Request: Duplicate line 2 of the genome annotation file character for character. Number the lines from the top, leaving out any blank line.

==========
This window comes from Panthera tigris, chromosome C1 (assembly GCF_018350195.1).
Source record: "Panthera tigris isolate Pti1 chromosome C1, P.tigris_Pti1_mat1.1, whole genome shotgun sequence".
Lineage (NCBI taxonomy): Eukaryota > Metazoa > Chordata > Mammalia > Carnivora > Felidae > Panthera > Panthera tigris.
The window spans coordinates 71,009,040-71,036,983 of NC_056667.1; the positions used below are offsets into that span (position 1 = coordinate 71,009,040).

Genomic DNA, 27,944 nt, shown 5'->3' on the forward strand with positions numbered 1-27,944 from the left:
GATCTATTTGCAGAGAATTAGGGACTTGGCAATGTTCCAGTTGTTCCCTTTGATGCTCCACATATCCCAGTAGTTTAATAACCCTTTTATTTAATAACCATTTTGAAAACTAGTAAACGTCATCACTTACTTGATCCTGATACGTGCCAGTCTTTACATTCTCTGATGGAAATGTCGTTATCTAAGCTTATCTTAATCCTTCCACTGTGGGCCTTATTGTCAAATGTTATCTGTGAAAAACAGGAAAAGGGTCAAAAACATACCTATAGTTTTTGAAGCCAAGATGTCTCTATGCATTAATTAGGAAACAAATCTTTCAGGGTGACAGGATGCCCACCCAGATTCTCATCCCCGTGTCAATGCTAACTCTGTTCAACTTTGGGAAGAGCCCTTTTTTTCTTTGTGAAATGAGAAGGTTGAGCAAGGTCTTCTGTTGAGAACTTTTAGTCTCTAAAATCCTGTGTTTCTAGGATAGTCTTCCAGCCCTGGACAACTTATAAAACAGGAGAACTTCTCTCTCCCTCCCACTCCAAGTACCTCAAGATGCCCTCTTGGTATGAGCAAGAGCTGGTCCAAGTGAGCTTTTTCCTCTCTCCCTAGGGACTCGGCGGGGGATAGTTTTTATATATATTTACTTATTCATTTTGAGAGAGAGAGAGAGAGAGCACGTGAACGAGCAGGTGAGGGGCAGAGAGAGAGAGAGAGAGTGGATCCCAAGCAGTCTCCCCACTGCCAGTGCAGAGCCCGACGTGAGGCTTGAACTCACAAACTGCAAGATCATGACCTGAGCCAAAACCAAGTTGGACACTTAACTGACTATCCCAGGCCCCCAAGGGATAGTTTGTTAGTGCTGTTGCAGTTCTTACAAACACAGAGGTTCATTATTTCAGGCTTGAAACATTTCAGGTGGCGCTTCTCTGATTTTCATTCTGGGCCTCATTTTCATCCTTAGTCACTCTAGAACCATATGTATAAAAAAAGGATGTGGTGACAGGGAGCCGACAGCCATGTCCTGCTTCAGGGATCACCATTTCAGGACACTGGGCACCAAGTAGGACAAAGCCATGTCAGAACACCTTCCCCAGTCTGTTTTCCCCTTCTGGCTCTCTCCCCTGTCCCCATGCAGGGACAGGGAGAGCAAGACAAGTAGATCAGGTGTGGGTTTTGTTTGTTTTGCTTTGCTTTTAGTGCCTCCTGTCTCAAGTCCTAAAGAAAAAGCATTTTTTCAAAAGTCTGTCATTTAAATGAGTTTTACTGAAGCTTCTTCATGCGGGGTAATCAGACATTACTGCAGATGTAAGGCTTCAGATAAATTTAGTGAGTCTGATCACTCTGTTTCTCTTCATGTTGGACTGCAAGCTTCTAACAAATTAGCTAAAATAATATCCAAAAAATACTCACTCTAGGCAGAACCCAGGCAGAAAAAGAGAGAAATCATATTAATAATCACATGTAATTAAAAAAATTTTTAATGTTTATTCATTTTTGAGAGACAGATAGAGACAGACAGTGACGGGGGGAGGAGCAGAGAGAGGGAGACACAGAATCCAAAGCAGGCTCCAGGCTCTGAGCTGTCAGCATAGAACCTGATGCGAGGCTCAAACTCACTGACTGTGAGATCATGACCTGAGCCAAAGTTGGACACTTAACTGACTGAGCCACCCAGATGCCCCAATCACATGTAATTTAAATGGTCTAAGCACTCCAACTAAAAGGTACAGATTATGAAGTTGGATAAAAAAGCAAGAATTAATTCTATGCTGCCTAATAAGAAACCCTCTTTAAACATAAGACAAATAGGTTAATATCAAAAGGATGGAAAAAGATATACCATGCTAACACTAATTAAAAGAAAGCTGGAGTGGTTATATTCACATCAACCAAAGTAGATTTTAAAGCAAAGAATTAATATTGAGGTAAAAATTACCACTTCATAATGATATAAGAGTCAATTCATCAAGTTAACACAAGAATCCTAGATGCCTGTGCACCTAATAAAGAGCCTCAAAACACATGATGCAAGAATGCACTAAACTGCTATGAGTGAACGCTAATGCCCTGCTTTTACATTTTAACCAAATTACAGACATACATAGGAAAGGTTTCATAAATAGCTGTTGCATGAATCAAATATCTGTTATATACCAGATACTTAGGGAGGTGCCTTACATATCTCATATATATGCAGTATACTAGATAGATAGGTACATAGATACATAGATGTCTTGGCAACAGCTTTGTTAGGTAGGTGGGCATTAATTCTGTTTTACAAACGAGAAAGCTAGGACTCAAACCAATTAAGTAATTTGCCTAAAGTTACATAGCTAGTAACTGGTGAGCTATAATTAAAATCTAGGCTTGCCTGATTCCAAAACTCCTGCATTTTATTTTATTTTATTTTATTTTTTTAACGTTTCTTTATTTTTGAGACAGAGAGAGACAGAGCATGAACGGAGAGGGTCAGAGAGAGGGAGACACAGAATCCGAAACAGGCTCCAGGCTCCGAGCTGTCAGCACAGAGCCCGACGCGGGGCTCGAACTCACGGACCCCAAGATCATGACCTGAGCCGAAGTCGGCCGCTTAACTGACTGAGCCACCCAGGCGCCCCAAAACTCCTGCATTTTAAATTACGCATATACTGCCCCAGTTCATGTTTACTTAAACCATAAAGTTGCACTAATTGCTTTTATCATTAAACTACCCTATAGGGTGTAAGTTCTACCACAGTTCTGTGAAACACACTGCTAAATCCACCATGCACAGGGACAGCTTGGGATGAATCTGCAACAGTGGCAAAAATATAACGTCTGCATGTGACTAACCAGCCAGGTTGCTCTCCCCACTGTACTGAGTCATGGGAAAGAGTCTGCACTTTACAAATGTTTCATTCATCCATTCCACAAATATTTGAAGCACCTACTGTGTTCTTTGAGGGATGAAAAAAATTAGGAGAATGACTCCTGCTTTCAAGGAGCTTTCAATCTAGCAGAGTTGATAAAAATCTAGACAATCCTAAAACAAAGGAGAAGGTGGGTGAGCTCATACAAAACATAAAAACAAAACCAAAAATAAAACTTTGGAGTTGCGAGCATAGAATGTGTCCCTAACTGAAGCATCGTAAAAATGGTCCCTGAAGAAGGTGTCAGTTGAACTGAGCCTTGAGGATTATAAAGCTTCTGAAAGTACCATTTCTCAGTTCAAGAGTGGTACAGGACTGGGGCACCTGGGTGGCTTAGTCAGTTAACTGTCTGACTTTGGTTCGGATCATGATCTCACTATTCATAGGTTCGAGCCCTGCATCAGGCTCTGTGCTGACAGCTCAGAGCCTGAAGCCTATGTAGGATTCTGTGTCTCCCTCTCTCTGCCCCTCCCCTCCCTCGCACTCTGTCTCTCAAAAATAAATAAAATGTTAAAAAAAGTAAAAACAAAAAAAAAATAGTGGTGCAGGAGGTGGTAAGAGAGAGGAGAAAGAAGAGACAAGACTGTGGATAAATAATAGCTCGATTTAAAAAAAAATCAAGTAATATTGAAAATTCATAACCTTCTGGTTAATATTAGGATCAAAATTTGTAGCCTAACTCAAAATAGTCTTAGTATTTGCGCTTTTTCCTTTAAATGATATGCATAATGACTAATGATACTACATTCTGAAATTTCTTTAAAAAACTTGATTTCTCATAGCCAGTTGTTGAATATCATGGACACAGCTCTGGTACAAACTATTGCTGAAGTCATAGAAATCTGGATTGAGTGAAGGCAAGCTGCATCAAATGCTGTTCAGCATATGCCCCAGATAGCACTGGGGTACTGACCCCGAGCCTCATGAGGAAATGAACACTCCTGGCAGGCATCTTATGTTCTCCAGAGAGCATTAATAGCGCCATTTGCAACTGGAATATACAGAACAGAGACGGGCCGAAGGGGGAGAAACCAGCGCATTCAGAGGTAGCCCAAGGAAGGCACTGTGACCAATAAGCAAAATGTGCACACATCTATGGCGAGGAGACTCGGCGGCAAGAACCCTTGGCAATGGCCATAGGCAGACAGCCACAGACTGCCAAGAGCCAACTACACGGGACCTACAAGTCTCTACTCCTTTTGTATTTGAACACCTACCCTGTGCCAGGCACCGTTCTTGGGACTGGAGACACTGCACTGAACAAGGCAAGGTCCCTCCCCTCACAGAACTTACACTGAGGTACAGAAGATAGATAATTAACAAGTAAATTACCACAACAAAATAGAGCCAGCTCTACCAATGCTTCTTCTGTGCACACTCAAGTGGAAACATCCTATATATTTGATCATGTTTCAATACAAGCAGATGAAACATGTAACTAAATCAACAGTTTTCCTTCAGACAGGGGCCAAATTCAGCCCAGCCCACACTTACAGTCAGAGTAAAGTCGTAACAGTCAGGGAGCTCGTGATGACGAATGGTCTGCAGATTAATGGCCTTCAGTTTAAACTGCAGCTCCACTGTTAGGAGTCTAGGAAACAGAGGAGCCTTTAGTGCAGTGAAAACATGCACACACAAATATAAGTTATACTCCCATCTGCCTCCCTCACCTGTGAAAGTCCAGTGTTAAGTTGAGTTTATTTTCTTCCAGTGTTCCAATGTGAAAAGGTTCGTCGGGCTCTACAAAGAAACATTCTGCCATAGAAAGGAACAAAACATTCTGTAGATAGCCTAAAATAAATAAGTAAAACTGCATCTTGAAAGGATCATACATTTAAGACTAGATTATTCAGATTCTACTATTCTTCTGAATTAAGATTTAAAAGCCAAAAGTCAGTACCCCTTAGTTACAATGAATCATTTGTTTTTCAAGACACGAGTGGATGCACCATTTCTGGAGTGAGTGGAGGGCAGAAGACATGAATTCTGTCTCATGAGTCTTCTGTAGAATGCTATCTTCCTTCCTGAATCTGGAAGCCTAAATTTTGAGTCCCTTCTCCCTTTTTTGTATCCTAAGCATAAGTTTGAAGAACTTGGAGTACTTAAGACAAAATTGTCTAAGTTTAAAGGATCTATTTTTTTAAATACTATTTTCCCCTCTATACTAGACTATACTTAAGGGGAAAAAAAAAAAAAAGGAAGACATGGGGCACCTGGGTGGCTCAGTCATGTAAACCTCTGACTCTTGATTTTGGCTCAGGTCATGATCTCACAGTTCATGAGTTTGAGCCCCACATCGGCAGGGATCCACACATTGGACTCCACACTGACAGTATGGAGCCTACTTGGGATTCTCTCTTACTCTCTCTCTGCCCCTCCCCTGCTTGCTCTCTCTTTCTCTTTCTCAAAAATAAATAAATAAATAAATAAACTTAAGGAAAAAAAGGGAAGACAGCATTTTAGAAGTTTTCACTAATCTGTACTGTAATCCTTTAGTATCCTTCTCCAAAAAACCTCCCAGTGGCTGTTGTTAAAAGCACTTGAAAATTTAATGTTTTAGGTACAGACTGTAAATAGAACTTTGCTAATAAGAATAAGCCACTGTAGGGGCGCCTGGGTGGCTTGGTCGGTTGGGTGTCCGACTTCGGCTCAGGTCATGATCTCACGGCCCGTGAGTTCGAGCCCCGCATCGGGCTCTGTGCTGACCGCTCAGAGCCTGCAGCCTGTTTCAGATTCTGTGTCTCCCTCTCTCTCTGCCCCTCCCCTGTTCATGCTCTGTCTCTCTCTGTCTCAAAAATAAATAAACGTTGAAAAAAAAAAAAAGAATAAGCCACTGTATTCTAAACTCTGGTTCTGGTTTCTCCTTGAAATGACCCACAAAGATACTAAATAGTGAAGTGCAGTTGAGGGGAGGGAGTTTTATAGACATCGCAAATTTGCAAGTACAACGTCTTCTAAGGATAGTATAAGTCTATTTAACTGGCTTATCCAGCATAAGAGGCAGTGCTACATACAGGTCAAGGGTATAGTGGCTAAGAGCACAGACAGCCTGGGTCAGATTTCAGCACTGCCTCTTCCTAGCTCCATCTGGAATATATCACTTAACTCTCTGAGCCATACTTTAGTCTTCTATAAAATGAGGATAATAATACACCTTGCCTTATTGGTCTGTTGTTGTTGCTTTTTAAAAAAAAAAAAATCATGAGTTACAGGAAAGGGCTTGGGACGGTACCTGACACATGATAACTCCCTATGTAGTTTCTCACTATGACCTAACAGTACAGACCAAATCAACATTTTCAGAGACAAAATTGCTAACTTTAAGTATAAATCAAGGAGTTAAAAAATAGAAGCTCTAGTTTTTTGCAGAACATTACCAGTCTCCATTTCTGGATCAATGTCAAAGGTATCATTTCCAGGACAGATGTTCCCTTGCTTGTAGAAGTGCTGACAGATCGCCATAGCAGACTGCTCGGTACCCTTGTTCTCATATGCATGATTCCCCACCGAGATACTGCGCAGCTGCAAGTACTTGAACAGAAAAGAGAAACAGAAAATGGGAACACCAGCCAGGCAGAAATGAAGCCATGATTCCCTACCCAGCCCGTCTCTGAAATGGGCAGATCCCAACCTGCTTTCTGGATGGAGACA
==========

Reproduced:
Source record: "Panthera tigris isolate Pti1 chromosome C1, P.tigris_Pti1_mat1.1, whole genome shotgun sequence".